"I wish I could go on every crisscross way of the globe and no persons or powers or hotel keepers would make it a waste."

He wishes to travel the globe without the restraints of discrimination. He longs for unrestricted access to places where people and institutions do not discriminate against him because his skin is black.


"I wish life wouldn’t spend me out opposing."

In this personification, 'life' is said to spend the boy out, as in exhaust him completely. He doesn't want to spend his whole life on the defensive, constantly having to fight against discrimination and assault.


"Wish same way creation would have me stand it would have me stretch, and hold high, my voice Paul Robeson’s, my inside eye a sun."

He personifies creation here to be a sort of entity that controls his life. He wants 'creation,' in the same way it gave him the ability to withstand prejudice, it would give him the ability to grow internally, to have dignity- to 'stretch' beyond the limits society has defined for him. The persona dreams of having Paul Robeson’s voice as his own. This alludes to Paul Robeson, an African American icon known for his deep, distinctive voice. He was a Renaissance Man who epitomized black manhood as a star athlete singer, actor, lawyer, and human right activist. He wants to be like Robeson, and be as influential as him as well.

He wants his 'inside eye' to be a 'sun,' meaning that he wants his spirit and brilliance to be a light that all people can see.

"Nobody wants to say hello to nasty answers."

This line seems sort of out of place, but it shows the persona's realization that being exceptional is meaningless if people continue to be repulsed by him.


"I wish torch throwers of night would burn lights for decent times. Wish plotters in pyjamas would pray for themselves."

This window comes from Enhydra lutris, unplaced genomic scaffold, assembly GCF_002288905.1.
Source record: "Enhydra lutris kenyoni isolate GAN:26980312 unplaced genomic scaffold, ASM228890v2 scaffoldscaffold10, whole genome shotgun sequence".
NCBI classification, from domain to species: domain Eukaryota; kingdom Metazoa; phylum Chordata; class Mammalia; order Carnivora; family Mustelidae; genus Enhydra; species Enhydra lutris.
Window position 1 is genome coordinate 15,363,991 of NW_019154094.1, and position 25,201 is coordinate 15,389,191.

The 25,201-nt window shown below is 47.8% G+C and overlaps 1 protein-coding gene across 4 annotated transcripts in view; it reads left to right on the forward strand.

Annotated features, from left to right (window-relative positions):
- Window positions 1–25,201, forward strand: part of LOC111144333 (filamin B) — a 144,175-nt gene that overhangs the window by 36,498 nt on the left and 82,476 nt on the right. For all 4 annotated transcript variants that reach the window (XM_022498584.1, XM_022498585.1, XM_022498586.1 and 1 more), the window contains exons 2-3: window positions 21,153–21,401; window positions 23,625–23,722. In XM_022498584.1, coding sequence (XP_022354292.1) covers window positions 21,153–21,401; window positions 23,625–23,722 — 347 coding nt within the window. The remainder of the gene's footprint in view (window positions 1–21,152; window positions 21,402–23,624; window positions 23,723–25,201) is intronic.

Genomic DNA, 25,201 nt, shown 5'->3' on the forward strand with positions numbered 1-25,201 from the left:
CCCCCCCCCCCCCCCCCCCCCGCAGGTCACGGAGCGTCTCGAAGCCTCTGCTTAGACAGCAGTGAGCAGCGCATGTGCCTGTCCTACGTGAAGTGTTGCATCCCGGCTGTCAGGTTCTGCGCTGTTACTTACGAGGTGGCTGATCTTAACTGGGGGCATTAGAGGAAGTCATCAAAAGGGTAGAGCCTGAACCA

These lines allude to the Ku Klux Klan, a group of white supremacists who would lynch and torment black people. They did this under the guise of religion. The persona is highlighting their hypocrisy, as they hurt others, instead of praying for their own salvation at night.


"Wish people wouldn’t talk as if I dropped from Mars."

The persona wishes that his differences wouldn't be highlighted to seem as though he doesn't belong on this planet. He feels ostracized, as though he doesn't have the same permission to live in society- like he was born on Mars.


"I wish only boys were scared behind bravados, for I could suffer. I could suffer a big big lot. I wish nobody would want to earn the terrible burden I can suffer."

The persona wishes that only children were scared behind pretenses of valor- but he knows that even though adults display brave facades to the world, they are equally as scared. So, they are just as afraid and unable to oppose, and he cannot look to them for protection from the forces that plague him.

The word ‘suffer’ is repeated three times in this final stanza. Being a black boy is apparently synonymous with being afraid and suffering. He wishes that with adulthood things would change, but from what he has seen, he knows that is not true. He hopes that no one else will have to suffer through what he must suffer through because of the colour of their skin.


*'Wish' is repeated 12 times throughout the poem to reinforce the persona's mood of longing.